Research Initiatives

Research Initiatives

Nation Building in Central Asia: Legacies, Identities, and Institutions

As part of a wider strategy to expand its research boundaries to areas east of the Middle East, the Center for International and Regional Studies (CIRS) launched a new research project to examine some of the central questions relating to nation-building processes as they have unfolded in Central Asia. A foundational underpinning to this research effort is an interest in examining how the Central Asian states have navigated their early dilemmas, what their path towards nation building over the past thirty years has been like, and what the consequences for particular strategies adopted for the different states have been. Among other things, through this project CIRS hoped to broaden and deepen academic understanding of how these young states launched efforts to build their unified, modern nations, in what ways they have managed to establish political and social cohesion, and how they have engaged in the processes of administrative and institutional consolidation.

For many, the collapse of the Soviet Union in 1991 was viewed as a positive event, and one which in essence would unshackle millions of people and multiple communities that for so long had been strictly controlled and ruthlessly repressed under Russian domination. The sense by the global community during the early 1990s was that the newly “liberated” people and independent states that emerged out of the Soviet rubble would finally have an opportunity to transition towards healthier forms of political and economic life. While the end of the Cold War and the dismantling of the Soviet Union certainly brought a wave of reconfiguration to the international and regional systems, it clearly did not lead to an instantaneous wave of positive change for the former USSR’s immediate neighborhood. Constituent republics that used to be part of the Soviet Union, particularly those in Central Asia, were left to contend with artificial borders and populations that were byproducts of the state-building enterprise of the Soviet Union and its social-engineering endeavors. The new borders had limited historical basis, while the populations they contained were extremely heterogeneous in terms of culture, language, and ethnicity.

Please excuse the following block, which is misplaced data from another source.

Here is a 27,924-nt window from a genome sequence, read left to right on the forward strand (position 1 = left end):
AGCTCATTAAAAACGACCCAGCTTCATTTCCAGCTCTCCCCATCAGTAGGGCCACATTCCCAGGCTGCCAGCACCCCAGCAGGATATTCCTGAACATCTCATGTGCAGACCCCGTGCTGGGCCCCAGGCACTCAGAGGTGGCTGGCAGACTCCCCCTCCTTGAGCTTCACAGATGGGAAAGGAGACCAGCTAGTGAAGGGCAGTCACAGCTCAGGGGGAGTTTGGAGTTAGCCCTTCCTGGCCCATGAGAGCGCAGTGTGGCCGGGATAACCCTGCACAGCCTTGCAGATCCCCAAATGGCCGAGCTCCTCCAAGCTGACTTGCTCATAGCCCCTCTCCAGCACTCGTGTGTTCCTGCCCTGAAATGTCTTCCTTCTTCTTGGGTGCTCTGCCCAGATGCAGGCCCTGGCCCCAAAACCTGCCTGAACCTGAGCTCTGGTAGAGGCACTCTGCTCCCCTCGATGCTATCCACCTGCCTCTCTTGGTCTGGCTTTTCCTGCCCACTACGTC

Click here to read more about another related CIRS research initiative, "Pluralism and Community in the Middle East."

Nation building

To cite this publication: Mehran Kamrava, guest ed., "Nation-Building in Central Asia," CIRS Special Issue of The Muslim World 110, no. 1 (December 2019).

  • Click here to read about Nation-Building in Central Asia Working Group I
  • Click here to read about Nation-Building in Central Asia Working Group II

As part of its Research and Scholarship initiatives, CIRS organizes several ongoing Working Groups that convene in Doha to examine a variety of international issues. The primary purpose of CIRS research initiatives is to fill in existing research gaps, and to contribute towards furthering knowledge on the prevailing issues related to security, economic stability, and the political realm of the region. Each of these projects involves some of the most prominent scholars of the Middle East and the Gulf region. Each scholar participating will be working on a specific sub-topic, under the overarching subject.

Nation Building in Central Asia